“After tracing the long-term evolution of our current deficit crisis, I show that this crisis should be resolved primarily raising taxes on upper-income households and large corporations, cutting war spending, and adopting a Canadian or European style health care system.”
However, he goes on to turn up the heat;
“A coalition of the richest and most economically powerful segments of society, conservative politicians who represent their interests, and right-wing populist groups like the Tea Party has demanded that deficits be eliminated by severe cuts at all levels of government spending that either supports the poor and the middle class or funds crucial public investment. It also demands tax cuts for the rich and for business. These demands constitute a deliberate attempt to destroy the New Deal project, begun in the 1930s, whose goal was to subject capitalism to democratic control … Calls for massive government spending cuts should be seen as what they are – an attack by the rich and powerful against the basic interests of the American people.”
Boom goes to progressive dynamite. For those interested, the paper is titled, “The Great Austerity War: What Caused the US Deficit Crisis and Who Should Pay to Fix It?”
I don’t read most of the research that comes from the UMass econ professors. Thus, I thought Crotty’s take on austerity would be all I’d hear from my former department on the topic and boy was I wrong.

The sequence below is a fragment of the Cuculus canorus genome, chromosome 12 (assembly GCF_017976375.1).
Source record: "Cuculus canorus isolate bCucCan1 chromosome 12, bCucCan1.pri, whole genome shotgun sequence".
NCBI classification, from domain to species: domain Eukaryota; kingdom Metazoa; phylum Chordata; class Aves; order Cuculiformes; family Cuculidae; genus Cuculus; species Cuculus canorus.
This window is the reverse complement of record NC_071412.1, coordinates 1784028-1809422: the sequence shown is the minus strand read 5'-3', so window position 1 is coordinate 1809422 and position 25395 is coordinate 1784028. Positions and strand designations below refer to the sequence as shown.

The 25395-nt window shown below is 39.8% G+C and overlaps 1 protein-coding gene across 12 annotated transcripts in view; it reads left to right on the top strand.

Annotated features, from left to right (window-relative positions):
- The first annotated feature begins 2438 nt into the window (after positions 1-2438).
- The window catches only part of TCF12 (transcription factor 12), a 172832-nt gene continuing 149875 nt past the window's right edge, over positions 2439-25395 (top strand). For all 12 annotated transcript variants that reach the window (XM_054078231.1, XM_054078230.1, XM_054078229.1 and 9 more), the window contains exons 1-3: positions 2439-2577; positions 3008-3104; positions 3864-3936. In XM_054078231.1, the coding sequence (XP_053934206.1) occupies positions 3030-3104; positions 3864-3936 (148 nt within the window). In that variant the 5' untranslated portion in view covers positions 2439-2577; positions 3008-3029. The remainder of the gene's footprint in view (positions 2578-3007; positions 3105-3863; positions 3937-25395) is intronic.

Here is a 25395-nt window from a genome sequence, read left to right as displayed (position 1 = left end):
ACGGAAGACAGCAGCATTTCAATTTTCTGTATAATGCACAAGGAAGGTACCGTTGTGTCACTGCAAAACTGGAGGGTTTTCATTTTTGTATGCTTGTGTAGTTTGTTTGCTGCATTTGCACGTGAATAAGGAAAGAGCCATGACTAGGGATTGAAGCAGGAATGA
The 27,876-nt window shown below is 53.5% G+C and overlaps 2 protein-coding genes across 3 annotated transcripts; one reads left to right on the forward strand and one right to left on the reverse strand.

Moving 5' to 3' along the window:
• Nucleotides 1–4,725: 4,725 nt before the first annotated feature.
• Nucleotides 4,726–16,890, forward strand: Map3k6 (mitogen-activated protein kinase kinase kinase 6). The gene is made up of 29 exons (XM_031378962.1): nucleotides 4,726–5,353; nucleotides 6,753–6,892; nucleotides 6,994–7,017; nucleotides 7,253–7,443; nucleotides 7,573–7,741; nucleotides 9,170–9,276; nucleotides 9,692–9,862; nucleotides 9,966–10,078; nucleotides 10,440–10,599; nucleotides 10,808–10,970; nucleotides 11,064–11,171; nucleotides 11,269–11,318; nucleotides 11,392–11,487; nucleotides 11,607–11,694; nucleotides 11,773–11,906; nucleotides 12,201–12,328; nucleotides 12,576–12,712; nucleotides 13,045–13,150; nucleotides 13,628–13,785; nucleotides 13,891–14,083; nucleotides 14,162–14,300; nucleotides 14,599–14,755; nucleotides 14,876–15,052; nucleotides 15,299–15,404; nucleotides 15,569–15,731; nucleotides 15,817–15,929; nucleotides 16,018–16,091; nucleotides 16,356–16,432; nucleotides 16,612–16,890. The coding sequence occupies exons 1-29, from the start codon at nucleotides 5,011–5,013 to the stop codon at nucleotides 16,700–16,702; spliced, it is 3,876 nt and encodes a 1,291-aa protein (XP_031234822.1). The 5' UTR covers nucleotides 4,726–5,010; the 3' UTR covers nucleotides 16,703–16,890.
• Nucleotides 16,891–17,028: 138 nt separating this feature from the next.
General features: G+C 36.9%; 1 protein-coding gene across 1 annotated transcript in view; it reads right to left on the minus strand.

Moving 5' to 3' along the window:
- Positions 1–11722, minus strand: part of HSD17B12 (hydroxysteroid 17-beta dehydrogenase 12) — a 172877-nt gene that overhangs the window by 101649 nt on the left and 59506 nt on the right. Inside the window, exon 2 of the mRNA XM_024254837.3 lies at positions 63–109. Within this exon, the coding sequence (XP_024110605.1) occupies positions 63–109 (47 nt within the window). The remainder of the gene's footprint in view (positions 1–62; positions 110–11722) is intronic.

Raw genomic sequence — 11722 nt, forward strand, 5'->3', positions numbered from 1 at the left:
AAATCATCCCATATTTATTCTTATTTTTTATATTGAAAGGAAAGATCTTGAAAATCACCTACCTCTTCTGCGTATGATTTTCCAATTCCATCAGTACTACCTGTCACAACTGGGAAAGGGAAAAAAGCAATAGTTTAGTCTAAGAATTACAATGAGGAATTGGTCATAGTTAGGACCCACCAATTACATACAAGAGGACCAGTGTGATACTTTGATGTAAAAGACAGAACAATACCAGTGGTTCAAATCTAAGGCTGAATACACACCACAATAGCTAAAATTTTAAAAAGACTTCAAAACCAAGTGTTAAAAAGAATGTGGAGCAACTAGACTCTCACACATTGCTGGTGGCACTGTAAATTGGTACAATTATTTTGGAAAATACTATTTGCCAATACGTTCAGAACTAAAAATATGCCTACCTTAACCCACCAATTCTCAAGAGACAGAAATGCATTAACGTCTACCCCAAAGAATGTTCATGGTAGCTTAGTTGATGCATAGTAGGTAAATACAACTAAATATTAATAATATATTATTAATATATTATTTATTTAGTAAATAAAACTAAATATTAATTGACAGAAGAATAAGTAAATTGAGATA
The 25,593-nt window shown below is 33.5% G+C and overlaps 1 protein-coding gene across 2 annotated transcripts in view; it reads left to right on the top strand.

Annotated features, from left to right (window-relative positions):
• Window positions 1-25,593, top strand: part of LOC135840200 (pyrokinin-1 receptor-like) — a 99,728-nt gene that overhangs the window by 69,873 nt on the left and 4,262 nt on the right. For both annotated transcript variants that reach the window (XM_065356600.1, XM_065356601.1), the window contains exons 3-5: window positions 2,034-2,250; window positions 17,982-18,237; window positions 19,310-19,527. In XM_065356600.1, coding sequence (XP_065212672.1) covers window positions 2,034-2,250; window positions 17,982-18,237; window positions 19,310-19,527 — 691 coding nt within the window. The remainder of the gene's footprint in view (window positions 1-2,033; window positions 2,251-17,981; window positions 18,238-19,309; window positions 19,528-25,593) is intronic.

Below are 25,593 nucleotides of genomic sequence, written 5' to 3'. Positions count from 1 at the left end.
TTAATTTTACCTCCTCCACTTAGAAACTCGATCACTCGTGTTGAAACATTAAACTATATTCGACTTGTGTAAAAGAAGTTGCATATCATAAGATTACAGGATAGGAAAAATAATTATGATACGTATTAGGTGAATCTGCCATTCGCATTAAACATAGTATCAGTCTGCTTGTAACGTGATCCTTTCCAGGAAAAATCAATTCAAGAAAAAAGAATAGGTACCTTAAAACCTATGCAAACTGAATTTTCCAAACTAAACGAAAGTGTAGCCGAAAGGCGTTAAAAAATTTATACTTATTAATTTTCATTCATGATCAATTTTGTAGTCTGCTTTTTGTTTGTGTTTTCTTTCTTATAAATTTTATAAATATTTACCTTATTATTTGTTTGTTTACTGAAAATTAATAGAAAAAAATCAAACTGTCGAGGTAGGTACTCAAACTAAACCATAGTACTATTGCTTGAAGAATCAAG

I recently opened up an email which contained a link to a UMass news story. I went on to read about how a UMass graduate student’s research paper had “gone viral.” I was hooked and had to read on. PhD candidate Thomas Herndon is getting international attention, not only in economic circles, but from the mainstream media, as well.
His paper revealed serious errors in a major study by Harvard economists Carmen Reinhart and Ken Rogoff (“R&R”) that was used as the framework for austerity policies across the U.S. and internationally.
And, once again austerity would become the target of the UMass economics department.
Thomas Herndon ended up publishing his paper with my former professor Michael Ash, and Robert Pollin. The part that has received the mainstream media attention being that this Harvard-based study contained a simple Excel error.
“I checked my e-mail, and saw that I had received a reply from Carmen Reinhart,” he says. “She said she didn’t have time to look into my query, but that here was the data, and I should feel free to publish whatever results I found.”
Herndon pulled up an Excel spreadsheet containing Reinhart’s data and quickly spotted something that looked odd.
“I clicked on cell L51, and saw that they had only averaged rows 30 through 44, instead of rows 30 through 49.”
What Herndon had discovered was that by making a sloppy computing error, Reinhart and Rogoff had forgotten to include a critical piece of data about countries with high debt-to-GDP ratios that would have affected their overall calculations.
A darn SPREADSHEET ERROR. And let the jokes began.
Those jokes include multiple segments on the Colbert Report.
In closing, I certainly don’t wish to discuss my opinion on the actual economic policies of either the right or left in this venue. However, I’m so lucky to have been shaped by such interesting and influential professors at the University of Massachusetts. Lastly, I am proud that the department is getting a great deal of positive publicity.